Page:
Rhode Island is a small state favored with many natural attractions, not the least of which are its 400 miles of shoreline and more than 8,200 acres of public parks and recreation areas. Such lands frequently abut private property, and their borders have increasingly become sparring rings for individuals declaring rival rights of access and ownership.
As lawmakers continue to look for means of balancing these competing interests, the U.S. Supreme Court issued its ruling in Cedar Point Nursery v. Hassid, refining the terms according to which a state may prohibit private landowners from denying access to their land by third parties. Rhode Island landowners with property adjoining public lands should take note: a state generally cannot compel a private landowner to provide public access without just compensation.
Cedar Point Nursery may be summarized as follows: when the government gives with one hand, it may also take with the other, and the Constitution compels it to pay for what it takes. The Takings Clause of the Fifth Amendment, applicable to the states through the Fourteenth Amendment, provides that private property shall not be taken for public use without just compensation. A physical taking—“the clearest sort of taking”—occurs when the government physically appropriates private property for public use.
The law before the Court in Cedar Point Nursery was a California regulation that granted union organizers access to agricultural employers’ property for three hours per day, 120 days per year to solicit support for unionization. The agricultural employers argued that the regulation effected an unconstitutional per se physical taking by appropriating without compensation a right to enter their property. In other words, the regulation granted an easement over the agricultural employers’ property. On the other hand, the Agricultural Labor Relations Board, the entity that promulgated the regulation at issue, argued that the regulation did not constitute a per se physical taking because it authorized only limited and intermittent access for a narrow purpose. The Board further argued that the regulation should be evaluated as regulatory rather than per se physical taking.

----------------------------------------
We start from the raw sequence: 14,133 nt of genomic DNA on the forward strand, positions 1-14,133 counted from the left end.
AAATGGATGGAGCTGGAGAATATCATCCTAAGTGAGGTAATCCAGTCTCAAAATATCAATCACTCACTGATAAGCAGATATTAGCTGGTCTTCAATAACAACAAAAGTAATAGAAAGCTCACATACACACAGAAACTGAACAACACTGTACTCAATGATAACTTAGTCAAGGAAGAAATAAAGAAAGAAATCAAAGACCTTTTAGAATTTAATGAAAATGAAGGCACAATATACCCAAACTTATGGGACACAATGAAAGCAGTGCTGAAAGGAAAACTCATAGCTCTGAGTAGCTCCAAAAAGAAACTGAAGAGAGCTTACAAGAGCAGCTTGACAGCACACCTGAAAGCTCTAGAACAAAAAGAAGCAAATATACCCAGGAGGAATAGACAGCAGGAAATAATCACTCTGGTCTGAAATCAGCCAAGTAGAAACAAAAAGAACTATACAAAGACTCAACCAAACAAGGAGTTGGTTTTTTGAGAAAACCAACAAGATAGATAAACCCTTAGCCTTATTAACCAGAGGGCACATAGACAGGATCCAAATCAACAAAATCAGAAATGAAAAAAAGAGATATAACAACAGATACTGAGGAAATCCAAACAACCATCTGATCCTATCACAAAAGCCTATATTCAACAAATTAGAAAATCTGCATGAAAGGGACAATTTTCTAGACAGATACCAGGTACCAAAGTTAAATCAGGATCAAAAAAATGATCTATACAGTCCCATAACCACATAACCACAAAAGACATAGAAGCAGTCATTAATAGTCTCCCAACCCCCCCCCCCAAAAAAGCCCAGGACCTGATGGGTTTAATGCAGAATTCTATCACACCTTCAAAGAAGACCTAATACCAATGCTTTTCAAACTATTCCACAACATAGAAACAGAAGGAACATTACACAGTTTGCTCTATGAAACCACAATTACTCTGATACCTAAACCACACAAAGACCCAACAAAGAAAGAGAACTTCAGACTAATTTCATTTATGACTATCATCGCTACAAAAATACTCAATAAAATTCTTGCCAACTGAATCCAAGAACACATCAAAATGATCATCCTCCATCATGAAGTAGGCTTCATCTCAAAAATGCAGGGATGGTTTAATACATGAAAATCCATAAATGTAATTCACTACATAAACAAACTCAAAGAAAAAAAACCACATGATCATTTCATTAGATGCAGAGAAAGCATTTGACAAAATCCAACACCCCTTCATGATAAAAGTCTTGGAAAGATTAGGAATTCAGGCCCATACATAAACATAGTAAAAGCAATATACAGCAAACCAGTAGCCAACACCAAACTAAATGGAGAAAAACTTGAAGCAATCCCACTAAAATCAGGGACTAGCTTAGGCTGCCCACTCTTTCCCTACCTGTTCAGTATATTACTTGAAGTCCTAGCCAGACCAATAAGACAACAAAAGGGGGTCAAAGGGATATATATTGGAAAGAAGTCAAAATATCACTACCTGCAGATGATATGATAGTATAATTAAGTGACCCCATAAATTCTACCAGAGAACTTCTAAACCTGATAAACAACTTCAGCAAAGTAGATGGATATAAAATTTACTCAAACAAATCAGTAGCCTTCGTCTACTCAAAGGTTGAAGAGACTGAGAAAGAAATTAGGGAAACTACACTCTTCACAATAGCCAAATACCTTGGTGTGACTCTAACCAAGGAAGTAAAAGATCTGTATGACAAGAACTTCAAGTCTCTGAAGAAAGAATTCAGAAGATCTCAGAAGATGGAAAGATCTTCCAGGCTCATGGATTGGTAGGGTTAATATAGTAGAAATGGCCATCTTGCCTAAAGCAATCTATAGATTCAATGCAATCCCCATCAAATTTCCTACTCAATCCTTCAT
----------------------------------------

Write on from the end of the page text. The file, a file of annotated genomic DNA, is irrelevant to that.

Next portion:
A regulatory taking occurs when the government imposes a regulation that restricts a private landowner’s ability to use his or her own property, as opposed to appropriating property for itself or a third party. While property may be regulated to a certain extent, if a regulation “goes too far” in restricting the use of property, it will be recognized as a regulatory taking. According to the Board, the appropriation of a three hour per day, 120 day per year right to invade the agricultural employers’ property did not constitute a taking of a property interest but rather a mere restriction on its use.
In a 6 to 3 ruling, a majority of the Court held that the regulation constituted a clear, per se taking because it resulted in a physical appropriation of private property. Rather than restraining the agricultural employer’s use of their property, the regulation appropriated for the enjoyment of third parties the agricultural employers’ right to exclude. A common way of describing the rights of a property owner is that they constitute a bundle of sticks: each stick is a separate right related to the land, such as the right of possession or enjoyment. The Court emphasized that the “right to exclude” is “universally held” to be a fundamental element of property ownership—a principal stick in the bundle, to extend the metaphor. “The right to exclude,” the Court explained, “is not an empty formality that can be modified at the government’s pleasure.” When the government creates a right to invade private property—whether by statute, regulation, ordinance, or miscellaneous decree—a per se taking has occurred, regardless of the scope, duration, and frequency of the physical invasion. The terms of the permitted invasion bear the amount of compensation due, but not its fundamental effect.